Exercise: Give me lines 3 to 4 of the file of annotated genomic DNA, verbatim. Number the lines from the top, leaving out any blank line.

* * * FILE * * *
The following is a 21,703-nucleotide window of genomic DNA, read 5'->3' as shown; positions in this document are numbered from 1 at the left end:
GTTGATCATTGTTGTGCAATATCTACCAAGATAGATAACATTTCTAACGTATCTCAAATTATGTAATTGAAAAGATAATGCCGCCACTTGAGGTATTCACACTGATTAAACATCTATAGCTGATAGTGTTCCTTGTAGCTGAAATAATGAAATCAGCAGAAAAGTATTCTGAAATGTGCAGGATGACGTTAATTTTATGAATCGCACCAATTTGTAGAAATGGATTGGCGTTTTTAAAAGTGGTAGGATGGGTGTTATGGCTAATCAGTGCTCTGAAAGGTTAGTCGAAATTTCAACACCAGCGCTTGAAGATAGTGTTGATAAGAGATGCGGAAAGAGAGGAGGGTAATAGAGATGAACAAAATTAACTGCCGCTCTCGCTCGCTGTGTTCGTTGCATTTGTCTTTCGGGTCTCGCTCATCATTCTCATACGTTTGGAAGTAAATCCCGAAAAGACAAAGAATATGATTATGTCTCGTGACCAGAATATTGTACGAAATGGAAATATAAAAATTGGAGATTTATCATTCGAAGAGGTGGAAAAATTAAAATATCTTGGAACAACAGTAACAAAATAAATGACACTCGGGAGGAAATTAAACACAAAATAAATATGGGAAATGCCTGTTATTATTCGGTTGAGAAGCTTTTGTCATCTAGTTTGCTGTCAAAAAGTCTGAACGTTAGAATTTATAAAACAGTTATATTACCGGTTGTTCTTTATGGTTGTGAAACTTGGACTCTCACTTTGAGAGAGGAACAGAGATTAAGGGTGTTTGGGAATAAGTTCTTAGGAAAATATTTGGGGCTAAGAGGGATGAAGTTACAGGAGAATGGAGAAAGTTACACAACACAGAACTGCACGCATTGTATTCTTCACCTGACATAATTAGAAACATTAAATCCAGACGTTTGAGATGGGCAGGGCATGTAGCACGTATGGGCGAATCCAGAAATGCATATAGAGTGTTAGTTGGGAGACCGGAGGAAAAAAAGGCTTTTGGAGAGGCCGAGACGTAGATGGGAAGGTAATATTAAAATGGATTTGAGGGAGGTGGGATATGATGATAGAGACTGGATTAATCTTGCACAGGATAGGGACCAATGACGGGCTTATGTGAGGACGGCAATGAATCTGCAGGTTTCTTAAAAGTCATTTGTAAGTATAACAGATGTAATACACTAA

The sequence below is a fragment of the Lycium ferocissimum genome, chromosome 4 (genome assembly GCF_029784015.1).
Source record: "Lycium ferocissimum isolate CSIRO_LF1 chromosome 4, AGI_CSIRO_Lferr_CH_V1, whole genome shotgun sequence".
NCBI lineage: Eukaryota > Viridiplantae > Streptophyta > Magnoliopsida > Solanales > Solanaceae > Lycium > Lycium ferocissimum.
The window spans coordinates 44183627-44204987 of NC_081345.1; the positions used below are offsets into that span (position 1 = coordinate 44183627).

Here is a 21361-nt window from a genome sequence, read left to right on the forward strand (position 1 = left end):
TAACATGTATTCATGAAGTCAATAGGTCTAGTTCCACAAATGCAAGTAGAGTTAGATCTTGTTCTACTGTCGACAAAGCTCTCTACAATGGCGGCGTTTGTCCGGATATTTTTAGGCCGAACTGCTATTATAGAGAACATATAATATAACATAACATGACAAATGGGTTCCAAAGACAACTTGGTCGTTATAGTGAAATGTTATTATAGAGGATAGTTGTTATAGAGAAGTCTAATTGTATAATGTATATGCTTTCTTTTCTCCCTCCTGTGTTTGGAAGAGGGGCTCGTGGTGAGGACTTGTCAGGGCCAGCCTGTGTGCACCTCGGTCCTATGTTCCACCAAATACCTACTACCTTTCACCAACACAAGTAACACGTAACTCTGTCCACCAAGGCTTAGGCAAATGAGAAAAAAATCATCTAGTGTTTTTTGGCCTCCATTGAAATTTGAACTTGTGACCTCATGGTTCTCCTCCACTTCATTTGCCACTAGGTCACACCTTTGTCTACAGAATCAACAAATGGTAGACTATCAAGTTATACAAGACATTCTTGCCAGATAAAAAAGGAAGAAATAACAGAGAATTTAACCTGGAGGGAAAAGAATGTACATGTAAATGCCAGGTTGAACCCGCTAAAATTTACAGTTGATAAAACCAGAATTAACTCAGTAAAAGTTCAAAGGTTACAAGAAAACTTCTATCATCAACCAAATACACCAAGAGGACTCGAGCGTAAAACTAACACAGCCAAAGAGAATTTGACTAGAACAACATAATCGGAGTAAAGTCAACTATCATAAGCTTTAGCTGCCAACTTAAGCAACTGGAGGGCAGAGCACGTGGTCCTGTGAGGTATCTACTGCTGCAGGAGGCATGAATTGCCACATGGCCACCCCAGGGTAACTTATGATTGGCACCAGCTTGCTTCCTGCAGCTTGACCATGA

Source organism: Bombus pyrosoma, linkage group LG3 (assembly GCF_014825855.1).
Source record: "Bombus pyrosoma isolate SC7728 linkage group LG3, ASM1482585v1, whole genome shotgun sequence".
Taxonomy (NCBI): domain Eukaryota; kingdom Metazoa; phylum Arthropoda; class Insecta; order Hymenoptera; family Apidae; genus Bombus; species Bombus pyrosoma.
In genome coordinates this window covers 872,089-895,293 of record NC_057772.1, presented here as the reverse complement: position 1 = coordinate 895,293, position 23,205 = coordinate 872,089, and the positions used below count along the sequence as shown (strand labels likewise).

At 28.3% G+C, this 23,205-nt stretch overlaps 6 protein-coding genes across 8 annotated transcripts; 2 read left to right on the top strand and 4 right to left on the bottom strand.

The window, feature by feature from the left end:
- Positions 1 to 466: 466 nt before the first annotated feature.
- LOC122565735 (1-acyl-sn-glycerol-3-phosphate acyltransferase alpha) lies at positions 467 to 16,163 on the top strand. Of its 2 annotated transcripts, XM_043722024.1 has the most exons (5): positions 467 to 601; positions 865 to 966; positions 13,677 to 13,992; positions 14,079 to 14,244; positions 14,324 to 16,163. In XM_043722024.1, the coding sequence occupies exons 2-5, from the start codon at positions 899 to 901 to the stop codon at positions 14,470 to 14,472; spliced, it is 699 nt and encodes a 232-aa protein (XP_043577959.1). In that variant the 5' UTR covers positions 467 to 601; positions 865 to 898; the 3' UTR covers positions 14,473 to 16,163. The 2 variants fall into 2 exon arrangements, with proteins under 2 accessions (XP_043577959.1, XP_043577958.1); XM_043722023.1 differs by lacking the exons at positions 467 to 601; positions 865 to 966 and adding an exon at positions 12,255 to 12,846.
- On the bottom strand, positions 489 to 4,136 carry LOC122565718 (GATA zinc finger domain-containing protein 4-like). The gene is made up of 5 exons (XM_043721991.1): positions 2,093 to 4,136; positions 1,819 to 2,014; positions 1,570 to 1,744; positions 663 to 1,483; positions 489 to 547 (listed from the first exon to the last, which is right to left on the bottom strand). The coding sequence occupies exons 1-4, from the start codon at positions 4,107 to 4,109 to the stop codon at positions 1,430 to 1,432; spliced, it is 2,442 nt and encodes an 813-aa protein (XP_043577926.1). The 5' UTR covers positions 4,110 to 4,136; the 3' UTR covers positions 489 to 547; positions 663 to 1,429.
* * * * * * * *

The sequence below is a fragment of the Lycium ferocissimum genome, chromosome 4 (genome assembly GCF_029784015.1).
Source record: "Lycium ferocissimum isolate CSIRO_LF1 chromosome 4, AGI_CSIRO_Lferr_CH_V1, whole genome shotgun sequence".